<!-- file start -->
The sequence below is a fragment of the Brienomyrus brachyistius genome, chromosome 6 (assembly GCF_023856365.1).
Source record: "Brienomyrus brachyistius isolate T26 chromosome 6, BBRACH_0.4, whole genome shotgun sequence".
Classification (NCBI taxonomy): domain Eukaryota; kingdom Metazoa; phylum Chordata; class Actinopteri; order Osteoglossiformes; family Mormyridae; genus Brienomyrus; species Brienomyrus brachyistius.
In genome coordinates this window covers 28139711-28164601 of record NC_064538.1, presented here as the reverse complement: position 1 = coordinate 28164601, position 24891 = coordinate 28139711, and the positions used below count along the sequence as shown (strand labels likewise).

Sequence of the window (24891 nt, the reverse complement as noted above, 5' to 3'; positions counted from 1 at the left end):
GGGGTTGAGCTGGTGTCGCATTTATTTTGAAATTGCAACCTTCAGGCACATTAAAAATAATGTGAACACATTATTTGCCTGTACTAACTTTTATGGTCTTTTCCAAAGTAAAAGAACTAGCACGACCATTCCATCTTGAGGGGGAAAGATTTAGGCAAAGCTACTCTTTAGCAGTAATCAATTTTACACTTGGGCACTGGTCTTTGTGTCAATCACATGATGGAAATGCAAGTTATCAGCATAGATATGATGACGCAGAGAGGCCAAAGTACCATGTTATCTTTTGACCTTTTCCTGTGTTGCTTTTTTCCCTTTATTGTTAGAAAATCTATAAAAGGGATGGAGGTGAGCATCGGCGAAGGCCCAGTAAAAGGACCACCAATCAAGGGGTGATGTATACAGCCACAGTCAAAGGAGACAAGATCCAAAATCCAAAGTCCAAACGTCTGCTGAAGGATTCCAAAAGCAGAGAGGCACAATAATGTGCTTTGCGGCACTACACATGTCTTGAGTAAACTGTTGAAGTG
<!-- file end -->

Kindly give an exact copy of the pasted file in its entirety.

The sequence below is a fragment of the Brienomyrus brachyistius genome, chromosome 6 (assembly GCF_023856365.1).
Source record: "Brienomyrus brachyistius isolate T26 chromosome 6, BBRACH_0.4, whole genome shotgun sequence".
Classification (NCBI taxonomy): domain Eukaryota; kingdom Metazoa; phylum Chordata; class Actinopteri; order Osteoglossiformes; family Mormyridae; genus Brienomyrus; species Brienomyrus brachyistius.
In genome coordinates this window covers 28139711-28164601 of record NC_064538.1, presented here as the reverse complement: position 1 = coordinate 28164601, position 24891 = coordinate 28139711, and the positions used below count along the sequence as shown (strand labels likewise).

Sequence of the window (24891 nt, the reverse complement as noted above, 5' to 3'; positions counted from 1 at the left end):
GGGGTTGAGCTGGTGTCGCATTTATTTTGAAATTGCAACCTTCAGGCACATTAAAAATAATGTGAACACATTATTTGCCTGTACTAACTTTTATGGTCTTTTCCAAAGTAAAAGAACTAGCACGACCATTCCATCTTGAGGGGGAAAGATTTAGGCAAAGCTACTCTTTAGCAGTAATCAATTTTACACTTGGGCACTGGTCTTTGTGTCAATCACATGATGGAAATGCAAGTTATCAGCATAGATATGATGACGCAGAGAGGCCAAAGTACCATGTTATCTTTTGACCTTTTCCTGTGTTGCTTTTTTCCCTTTATTGTTAGAAAATCTATAAAAGGGATGGAGGTGAGCATCGGCGAAGGCCCAGTAAAAGGACCACCAATCAAGGGGTGATGTATACAGCCACAGTCAAAGGAGACAAGATCCAAAATCCAAAGTCCAAACGTCTGCTGAAGGATTCCAAAAGCAGAGAGGCACAATAATGTGCTTTGCGGCACTACACATGTCTTGAGTAAACTGTTGAAGTG